Until a few weeks ago, “Queen of the Hill” meant little to anyone. But today, this little-known House rule may be Congress’ best shot at improving our border security and resolving issues with the Deferred Action for Childhood Arrivals program.
President Trump called on Congress to pass a permanent legislative solution for DACA enrollees, who were brought to the United States illegally as children — but his March 5 deadline came and went. Seven states have now filed lawsuits asserting that the executive branch established DACA illegally. Other federal lawsuits have been filed to keep the program running. The House of Representatives, meanwhile, has drafted several bills that deal with DACA, but the leadership has so far declined to bring any of them up for debate or a vote.
Last week, Rep. Carlos Curbelo (R-Fla.) took an unusual step by filing what’s called a “discharge petition” on a resolution that I had proposed. If the House supports the petition — and so far 196 representatives of the 218 needed for a majority do — that will set up votes on four DACA-related bills: the Securing America’s Future Act written by Rep. Bob Goodlatte (R-Va.); the DREAM Act; an immigration bill of Speaker Paul Ryan’s choosing; and the USA Act, which I co-wrote with Reps. Pete Aguilar (D-Redlands) and Will Hurd (R-Texas).
The Queen of the Hill procedure allows for open debate on each of the outlined bills, and bill authors may amend their legislation before the final vote series — but only over the course of one legislative day. The House will have one hour of general debate, and then each bill will be debated for 40 minutes. All the debate time is divided equally among Republicans and Democrats. Finally, the House votes on each bill in the order outlined in the rule. The bill with the most votes and a majority will emerge as Queen of the Hill and move over to the Senate for consideration.
California is home to 29% of DACA recipients. Every member of the California congressional delegation should sign the discharge petition to bring Queen of the Hill to the floor to consider four serious DACA proposals. We may have differing opinions about how to reform the broken U.S. immigration system, but we can’t keep burying our heads in the sand.
Immigration policy is the responsibility of Congress, and this may be our last chance for a legislative fix before DACA recipients’ lives are upended; if we leave DACA in the courts to languish (or be dismantled) and fail to act in Congress, then program recipients will be left in limbo or, worse, deported to a “home” they never knew.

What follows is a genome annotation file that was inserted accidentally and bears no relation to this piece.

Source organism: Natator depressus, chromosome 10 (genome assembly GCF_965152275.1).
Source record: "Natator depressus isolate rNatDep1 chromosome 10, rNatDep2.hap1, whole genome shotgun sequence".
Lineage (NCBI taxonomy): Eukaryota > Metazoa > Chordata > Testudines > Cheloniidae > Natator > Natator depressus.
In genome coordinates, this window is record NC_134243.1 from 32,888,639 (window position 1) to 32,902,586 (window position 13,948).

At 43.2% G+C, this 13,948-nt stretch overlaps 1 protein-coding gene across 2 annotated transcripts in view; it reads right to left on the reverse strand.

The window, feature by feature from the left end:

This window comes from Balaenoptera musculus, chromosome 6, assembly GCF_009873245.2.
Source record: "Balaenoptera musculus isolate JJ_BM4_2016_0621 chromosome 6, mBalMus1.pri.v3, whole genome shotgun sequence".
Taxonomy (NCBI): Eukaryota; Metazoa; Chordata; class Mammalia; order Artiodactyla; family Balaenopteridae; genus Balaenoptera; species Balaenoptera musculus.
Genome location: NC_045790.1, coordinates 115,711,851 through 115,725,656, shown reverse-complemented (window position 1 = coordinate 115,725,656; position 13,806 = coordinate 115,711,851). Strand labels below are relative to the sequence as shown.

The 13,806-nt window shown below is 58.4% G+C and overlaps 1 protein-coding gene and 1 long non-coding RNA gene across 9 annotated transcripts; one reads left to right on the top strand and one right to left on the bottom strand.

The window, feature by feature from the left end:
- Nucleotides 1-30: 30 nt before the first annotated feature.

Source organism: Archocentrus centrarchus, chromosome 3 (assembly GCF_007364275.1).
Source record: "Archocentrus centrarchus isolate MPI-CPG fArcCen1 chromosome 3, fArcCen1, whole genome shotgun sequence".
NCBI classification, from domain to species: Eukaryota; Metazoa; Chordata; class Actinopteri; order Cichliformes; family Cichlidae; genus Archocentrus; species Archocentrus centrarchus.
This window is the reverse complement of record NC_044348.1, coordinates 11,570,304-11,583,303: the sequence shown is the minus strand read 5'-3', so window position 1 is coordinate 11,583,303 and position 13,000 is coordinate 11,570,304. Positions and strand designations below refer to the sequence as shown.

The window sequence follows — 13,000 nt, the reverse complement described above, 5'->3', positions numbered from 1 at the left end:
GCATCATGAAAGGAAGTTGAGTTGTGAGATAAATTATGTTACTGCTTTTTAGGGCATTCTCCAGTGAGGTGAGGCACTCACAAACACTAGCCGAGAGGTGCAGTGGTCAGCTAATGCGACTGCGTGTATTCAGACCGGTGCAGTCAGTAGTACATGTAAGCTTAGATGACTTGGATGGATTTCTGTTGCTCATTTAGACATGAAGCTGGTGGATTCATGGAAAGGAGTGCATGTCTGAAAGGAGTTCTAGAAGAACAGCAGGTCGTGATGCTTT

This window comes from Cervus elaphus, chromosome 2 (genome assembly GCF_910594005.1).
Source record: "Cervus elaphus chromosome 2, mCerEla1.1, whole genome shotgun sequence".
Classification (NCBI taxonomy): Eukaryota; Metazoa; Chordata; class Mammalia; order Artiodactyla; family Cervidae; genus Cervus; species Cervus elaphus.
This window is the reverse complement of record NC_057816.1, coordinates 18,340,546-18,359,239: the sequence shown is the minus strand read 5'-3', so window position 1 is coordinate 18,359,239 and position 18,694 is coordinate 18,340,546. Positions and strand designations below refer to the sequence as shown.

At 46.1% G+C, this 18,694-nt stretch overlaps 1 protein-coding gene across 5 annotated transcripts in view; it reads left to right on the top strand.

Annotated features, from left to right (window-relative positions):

Discharged bills can be brought to the House floor only on the second and fourth Monday of each month, and only when the House is in session. This gives us only two dates that would allow enough time for a bill to make it through the Senate and onto the president’s desk in 2018: June 25 and July 23. Unless the House leaders decide to put a bill on the floor — and they might — this is our last real shot in this Congress to force the debate on DACA.
America has never punished children for the actions of their parents, and we shouldn’t start now. These children and young adults know no other country as home. DACA recipients came forward at the government’s request, paid their fees (some of them more than once) and passed background checks. They are a part of our workforce, graduates of our high schools, and enrolled in our universities. Many didn’t realize they did not hold American citizenship until they applied to that first job or to college. We owe it to them to fulfill our promise of an earned pathway to citizenship.
The president has repeatedly asked Congress to act, and I am confident that after debate and amendment and voting this process will produce a bill that he would sign. As with most successful pieces of legislation, there will be compromises. I believe — and President Trump has been clear — that border security is a necessary component of any successful immigration reform measure.
It’s time for Congress to do its job and have the debate that it has avoided for years. Let’s hold a vote to settle things once and for all.